The first critical minerals extraction and separation refinery is coming soon to the United States in a project that will turn the waste from coal mining and related activities into key ingredients for a new generation of clean-energy technologies.

The U.S. Department of Energy is investing $140 million in the new facility as part of the bipartisan infrastructure law and the Biden administration’s net-zero emissions initiative to tackle the climate crisis and advance U.S. competitiveness in sustainable energy technologies. The agency is seeking information from stakeholders on potential designs, considerations, and models for the facility through March 31.

“Applying next-generation technology to convert legacy fossil fuel waste into a domestic source of critical minerals needed to strengthen our supply chains is a win-win—delivering a healthier environment and driving us forward to our clean energy goals,” said Secretary of Energy Jennifer Granholm.

Rare earth elements (REE) and critical minerals (CM) such as lithium, scandium, or yttrium are used in a wide array of products and technologies, including aircraft, wind turbines, electric vehicles, and semiconductors. This makes them integral to the production and management of technologies with a wide array of application for national security and defense strategy.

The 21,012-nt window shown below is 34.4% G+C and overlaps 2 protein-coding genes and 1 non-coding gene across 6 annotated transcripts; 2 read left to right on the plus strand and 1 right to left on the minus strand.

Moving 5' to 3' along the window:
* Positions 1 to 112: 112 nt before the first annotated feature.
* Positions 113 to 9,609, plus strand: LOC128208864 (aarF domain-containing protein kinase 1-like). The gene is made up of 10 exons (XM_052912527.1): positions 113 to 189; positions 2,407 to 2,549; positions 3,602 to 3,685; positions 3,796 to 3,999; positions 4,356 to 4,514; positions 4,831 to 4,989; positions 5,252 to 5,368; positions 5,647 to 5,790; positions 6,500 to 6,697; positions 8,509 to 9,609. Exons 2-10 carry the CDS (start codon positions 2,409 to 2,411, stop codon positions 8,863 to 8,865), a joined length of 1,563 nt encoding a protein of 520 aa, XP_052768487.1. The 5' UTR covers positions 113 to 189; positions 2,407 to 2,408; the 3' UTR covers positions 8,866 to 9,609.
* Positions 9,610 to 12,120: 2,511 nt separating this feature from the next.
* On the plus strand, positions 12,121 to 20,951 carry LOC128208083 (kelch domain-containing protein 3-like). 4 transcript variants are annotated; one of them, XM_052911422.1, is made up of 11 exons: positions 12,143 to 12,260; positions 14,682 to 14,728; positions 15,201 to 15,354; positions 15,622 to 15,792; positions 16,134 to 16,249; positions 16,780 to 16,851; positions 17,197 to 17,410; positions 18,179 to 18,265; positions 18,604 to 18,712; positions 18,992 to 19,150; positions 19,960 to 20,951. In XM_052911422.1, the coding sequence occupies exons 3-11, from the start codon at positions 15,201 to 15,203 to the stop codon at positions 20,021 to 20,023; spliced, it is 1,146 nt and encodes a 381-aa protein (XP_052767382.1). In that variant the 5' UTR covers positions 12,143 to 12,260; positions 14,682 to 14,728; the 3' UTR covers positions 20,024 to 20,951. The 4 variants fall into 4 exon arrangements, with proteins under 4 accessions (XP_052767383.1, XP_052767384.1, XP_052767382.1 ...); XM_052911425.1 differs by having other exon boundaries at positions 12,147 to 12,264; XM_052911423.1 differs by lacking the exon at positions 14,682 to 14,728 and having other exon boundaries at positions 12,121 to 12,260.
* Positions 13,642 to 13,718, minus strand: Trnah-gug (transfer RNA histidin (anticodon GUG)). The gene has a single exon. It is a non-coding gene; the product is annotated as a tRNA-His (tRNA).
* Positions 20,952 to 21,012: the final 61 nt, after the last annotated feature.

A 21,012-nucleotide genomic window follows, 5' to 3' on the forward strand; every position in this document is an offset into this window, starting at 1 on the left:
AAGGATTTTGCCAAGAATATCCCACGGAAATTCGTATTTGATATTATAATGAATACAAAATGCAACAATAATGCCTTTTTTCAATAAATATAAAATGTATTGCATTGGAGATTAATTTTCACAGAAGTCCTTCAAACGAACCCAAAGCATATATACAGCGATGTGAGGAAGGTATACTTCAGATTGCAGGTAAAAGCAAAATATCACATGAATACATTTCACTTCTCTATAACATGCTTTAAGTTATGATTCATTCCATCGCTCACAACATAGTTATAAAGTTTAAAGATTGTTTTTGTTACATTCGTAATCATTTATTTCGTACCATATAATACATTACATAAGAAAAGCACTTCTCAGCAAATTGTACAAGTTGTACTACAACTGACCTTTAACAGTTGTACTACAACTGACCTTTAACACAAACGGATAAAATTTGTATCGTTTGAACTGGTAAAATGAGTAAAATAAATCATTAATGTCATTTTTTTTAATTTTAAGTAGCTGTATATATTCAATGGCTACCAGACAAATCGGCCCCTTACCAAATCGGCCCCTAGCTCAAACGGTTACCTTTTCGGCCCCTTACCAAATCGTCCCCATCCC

The impetus for the new initiative is that the United States remains heavily reliant on Chinese imports, which make up 74 percent of total U.S. REE imports and around 70 percent of its total inventory. Even the modest, domestic supply that exists today is shipped to facilities overseas for processing then sold back into the United States at a markup.

The refinery initiative aims to alleviate U.S. dependency on foreign imports by using “unconventional resources”—the billions of tons of legacy waste generated by coal mining—to strengthen the domestic supply chain of REEs and CMs, and create new manufacturing jobs in the respective industries.